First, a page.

WALL TO WALL: County offers several stops on mural trail | Local News

by AryanArtnews
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Art comes in a variety of shapes, sizes, colors and shapes, but murals are the easiest to find throughout Alabama.

In fact, there are so many states in the northernmost counties of the states, and the Decatur Alabama Mountain Lakes Tourism Association has decided to promote the so-called North Alabama Mural Trail.

The “Trail” contains more than 125 works across 16 counties, including limestone. Athens itself houses multiple stops along the route.

Alabama Mountain Lakes offers an online download on northalabama.org, where participants can track where the included murals are and check in at each stop using the GPS of the phone.

“We all thrive by working together in a united effort to promote nature, history and man-made attractions in the 16 county area,” the organization said on its website.

Teresatod, chairman of the Athens Limestone Tourism Association, a member of Alabama Mountain Lakes, said he believes the murals will drive people out of their homes and provide an opportunity to learn the history of where each piece is.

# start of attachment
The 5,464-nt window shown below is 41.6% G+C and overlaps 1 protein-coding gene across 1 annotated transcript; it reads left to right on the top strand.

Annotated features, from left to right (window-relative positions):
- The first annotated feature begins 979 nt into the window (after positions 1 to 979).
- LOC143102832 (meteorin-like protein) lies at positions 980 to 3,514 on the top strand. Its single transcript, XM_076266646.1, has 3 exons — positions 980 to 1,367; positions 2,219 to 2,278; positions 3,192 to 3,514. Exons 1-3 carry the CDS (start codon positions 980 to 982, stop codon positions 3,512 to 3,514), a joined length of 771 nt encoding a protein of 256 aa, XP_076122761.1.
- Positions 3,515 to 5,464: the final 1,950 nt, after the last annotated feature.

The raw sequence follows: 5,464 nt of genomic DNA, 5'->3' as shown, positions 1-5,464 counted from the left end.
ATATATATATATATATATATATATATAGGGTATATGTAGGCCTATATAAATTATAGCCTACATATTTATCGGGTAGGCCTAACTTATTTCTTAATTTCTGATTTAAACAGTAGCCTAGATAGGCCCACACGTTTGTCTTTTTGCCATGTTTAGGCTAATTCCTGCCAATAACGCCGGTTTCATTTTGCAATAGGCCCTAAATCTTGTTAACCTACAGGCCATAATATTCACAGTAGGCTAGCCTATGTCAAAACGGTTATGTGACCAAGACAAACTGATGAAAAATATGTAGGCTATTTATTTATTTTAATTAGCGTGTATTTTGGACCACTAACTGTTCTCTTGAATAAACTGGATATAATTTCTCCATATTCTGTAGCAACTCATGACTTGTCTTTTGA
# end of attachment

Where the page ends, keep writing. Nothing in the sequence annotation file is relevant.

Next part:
For example, the Grammy Award-winning singer-songwriter Brittany Howard’s tribute board is now in the alleys of the Square merchants, not only celebrating talented artists, but also celebrating visitors who don’t know she’s from Athens. is showing.

The merchant alley as a whole is one of the stops listed on the mural trail. It also includes Athens murals by Athens high school students on Market Street as part of the 2018 200th Anniversary Celebration.

In addition, downtown is home to the Alabama Veterans Museum on Pryor Street, which is also part of the trail, and a mural honoring veterans outside the archive. You can also add other works of art from other parts of Athens and Limestone County to the list, such as butterfly murals in Ardmore.

Todd said he hopes to paint a brand new mural at the Big Spring Memorial Park in the near future. Her plan is to request a mural depicting Athens State University to commemorate the 200th anniversary.

“I thought it was great,” Todd said. “Maybe it describes some of the former presidents of the university, or some of the strong females who have worked there for years.”


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